Desperate Times, Desperate Measures, Desperate Politics
T he President is annoyed, has lost his temper, and seems distressed and almost gloomy," wrote Thomas Bragg the day after his departure from the cabinet. As the military situation grew desperate in February and March 1862, Davis appeared increasingly beleaguered. "All is lost," Bragg feared. "Our people are dispirited and losing confidence."1 He no doubt exaggerated. The spirit of self-sacrifice had by no means disappeared, and calls for throwing back the Yankee invaders and even taking the offensive echoed across the Confederacy.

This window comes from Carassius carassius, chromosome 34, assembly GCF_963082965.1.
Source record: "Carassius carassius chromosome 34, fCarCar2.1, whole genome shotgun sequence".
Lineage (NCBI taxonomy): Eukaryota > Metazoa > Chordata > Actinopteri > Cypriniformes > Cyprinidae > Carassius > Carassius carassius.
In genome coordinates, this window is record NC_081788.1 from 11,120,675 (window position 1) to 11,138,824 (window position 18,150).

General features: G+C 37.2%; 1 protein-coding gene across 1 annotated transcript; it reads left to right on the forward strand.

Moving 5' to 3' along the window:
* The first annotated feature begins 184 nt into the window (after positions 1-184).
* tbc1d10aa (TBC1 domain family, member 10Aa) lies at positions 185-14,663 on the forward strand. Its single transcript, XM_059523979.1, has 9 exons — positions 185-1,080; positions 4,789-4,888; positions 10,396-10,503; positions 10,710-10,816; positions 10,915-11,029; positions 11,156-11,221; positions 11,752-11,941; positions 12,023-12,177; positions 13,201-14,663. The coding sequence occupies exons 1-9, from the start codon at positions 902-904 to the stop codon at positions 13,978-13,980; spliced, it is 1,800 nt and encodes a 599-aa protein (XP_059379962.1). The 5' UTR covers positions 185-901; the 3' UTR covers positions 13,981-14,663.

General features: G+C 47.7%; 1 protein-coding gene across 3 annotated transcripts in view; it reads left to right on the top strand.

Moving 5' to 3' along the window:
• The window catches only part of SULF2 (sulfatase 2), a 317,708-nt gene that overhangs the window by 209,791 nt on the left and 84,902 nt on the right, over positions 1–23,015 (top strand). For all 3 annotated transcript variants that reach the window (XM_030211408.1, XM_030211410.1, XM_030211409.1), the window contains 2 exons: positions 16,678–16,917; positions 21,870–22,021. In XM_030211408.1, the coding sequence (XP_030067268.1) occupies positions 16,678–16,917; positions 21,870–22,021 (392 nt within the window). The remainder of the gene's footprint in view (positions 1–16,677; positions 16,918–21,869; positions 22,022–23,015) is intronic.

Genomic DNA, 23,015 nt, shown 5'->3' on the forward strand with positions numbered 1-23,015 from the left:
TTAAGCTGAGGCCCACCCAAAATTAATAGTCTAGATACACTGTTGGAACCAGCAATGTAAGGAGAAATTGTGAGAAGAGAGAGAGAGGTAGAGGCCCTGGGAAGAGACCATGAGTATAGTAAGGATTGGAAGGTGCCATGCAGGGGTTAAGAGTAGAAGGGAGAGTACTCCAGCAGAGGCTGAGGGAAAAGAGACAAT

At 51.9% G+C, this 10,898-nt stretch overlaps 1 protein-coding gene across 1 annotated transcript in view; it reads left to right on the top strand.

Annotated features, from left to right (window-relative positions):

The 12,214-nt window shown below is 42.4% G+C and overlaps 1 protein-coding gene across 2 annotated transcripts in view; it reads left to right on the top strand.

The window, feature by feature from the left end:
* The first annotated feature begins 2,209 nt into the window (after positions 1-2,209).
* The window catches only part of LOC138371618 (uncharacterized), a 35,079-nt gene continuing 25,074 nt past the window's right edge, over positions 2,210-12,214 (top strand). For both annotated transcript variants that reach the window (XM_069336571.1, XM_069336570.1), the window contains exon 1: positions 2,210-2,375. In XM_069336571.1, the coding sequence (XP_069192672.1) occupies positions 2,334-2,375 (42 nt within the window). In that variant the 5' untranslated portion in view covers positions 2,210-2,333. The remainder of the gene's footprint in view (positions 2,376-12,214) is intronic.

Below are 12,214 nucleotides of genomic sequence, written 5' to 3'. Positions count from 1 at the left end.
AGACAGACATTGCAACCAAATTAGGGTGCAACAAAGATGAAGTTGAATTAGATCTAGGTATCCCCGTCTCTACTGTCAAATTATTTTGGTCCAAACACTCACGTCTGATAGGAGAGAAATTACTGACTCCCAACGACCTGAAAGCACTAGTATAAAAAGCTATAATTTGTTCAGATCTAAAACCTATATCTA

A combination of despair over recent defeats, criticism of the government, and continuing faith in Jefferson Davis tested the mettle of a political system that had little place for legitimate opposition. Pockets of disloyalty had appeared in several states, attacks on the administration had become more vocal, debates on strategy had intensified, and the need for strong war measures had grown apace. Yet the prevalence of antiparty attitudes prevented administration critics from coalescing into an effective opposition. During the spring of 1862 enactment of the first conscription law and the suspension of habeas corpus raised questions that revealed anew the intimate and complex relationship between Confederate policies and state politics, as well as fundamental differences over the meaning of the Confederate revolution.